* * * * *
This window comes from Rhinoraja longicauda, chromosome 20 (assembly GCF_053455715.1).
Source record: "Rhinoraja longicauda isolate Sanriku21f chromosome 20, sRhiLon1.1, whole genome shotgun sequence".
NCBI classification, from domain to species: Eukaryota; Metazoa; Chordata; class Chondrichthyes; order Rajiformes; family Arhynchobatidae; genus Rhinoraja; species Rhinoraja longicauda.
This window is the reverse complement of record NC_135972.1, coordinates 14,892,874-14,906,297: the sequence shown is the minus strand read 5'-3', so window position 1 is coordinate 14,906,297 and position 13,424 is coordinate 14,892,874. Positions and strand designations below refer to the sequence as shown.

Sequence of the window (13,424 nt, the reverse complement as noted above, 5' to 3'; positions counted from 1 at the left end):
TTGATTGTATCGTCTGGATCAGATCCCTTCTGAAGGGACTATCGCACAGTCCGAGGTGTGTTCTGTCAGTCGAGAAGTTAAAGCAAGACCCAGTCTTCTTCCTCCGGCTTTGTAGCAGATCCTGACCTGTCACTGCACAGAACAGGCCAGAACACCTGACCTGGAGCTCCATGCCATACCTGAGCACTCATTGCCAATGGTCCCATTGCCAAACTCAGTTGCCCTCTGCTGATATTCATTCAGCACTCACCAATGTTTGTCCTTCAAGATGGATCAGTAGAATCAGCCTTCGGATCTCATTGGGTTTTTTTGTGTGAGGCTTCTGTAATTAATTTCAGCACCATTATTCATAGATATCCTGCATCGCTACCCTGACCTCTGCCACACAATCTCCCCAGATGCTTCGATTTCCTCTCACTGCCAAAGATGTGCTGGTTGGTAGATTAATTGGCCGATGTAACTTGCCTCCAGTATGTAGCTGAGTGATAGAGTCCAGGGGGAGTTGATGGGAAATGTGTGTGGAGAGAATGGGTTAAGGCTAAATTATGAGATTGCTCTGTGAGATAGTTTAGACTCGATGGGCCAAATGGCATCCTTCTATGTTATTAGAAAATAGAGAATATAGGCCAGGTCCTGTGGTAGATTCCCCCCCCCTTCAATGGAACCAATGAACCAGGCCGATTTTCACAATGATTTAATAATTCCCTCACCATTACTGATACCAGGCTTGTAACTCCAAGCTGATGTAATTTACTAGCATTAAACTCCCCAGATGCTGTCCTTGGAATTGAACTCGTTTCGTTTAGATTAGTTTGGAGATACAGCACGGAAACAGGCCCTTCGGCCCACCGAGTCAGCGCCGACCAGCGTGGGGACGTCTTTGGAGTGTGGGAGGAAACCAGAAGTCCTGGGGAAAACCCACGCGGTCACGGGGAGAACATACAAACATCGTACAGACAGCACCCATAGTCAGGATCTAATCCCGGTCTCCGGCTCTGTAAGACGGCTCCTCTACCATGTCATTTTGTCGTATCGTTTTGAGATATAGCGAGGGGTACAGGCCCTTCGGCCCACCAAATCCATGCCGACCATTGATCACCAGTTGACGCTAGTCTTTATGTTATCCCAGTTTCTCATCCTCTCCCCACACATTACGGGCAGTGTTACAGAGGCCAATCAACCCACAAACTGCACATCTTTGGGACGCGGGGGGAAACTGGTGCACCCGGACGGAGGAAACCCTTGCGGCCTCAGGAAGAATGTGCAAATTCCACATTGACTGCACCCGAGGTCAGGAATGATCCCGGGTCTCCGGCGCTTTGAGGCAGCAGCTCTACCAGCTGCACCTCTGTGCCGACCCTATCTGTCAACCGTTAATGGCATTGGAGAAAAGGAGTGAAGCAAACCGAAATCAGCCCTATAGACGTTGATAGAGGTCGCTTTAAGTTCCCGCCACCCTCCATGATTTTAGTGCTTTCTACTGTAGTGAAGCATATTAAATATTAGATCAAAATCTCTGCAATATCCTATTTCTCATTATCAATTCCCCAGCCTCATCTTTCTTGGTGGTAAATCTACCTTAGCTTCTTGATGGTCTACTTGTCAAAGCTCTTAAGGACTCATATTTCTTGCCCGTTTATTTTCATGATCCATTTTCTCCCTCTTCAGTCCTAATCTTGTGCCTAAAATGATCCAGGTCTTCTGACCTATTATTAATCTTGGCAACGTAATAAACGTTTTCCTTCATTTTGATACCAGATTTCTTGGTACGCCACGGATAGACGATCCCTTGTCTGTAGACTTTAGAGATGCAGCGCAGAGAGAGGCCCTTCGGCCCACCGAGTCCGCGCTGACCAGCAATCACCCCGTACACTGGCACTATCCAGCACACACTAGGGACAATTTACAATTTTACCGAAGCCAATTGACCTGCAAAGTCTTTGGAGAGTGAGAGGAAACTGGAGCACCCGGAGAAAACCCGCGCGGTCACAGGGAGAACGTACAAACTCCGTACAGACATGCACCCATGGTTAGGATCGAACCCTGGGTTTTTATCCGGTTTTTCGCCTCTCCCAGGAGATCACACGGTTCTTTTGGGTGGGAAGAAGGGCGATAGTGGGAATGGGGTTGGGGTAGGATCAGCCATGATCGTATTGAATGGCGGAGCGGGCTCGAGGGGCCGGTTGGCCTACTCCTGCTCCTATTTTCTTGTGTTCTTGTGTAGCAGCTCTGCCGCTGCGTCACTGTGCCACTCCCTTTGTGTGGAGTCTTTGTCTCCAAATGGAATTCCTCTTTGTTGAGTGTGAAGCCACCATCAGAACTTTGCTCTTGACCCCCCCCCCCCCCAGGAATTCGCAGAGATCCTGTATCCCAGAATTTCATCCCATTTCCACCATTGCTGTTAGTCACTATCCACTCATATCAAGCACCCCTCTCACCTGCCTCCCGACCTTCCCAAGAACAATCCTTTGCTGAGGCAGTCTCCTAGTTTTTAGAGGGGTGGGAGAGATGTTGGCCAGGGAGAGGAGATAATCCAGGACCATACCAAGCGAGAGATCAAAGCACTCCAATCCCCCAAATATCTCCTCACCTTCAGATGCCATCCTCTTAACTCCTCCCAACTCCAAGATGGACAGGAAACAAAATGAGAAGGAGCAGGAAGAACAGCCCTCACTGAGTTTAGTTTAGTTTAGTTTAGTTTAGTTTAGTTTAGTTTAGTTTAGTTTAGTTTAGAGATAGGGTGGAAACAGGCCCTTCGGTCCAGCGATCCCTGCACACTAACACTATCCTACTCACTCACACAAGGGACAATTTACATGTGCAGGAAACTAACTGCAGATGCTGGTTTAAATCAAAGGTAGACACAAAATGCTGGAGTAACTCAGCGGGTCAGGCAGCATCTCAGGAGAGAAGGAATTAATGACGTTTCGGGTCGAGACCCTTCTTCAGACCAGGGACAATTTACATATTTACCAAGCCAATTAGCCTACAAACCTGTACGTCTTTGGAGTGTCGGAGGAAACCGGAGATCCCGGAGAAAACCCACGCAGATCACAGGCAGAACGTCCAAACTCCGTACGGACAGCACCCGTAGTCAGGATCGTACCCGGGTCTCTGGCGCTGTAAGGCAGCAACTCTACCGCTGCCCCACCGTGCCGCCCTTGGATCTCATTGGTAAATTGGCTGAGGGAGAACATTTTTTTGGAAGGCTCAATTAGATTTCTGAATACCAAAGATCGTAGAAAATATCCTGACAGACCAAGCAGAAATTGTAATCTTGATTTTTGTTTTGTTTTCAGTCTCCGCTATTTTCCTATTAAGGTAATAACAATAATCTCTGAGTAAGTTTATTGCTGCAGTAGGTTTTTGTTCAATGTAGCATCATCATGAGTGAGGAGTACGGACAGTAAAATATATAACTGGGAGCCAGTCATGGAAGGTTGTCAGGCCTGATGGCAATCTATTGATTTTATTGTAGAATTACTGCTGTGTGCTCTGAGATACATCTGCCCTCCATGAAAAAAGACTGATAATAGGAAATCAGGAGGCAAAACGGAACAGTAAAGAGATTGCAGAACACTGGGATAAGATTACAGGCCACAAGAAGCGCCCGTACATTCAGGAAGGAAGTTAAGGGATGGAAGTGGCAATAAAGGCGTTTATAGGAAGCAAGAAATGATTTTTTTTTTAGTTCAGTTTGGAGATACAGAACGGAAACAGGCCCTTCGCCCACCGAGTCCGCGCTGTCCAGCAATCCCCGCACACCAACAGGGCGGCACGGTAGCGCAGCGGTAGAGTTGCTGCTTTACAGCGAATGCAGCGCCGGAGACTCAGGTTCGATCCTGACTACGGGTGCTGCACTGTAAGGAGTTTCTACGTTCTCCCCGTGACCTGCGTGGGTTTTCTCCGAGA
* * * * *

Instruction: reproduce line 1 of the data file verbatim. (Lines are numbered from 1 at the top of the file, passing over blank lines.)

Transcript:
This window comes from Rhinoraja longicauda, chromosome 20 (assembly GCF_053455715.1).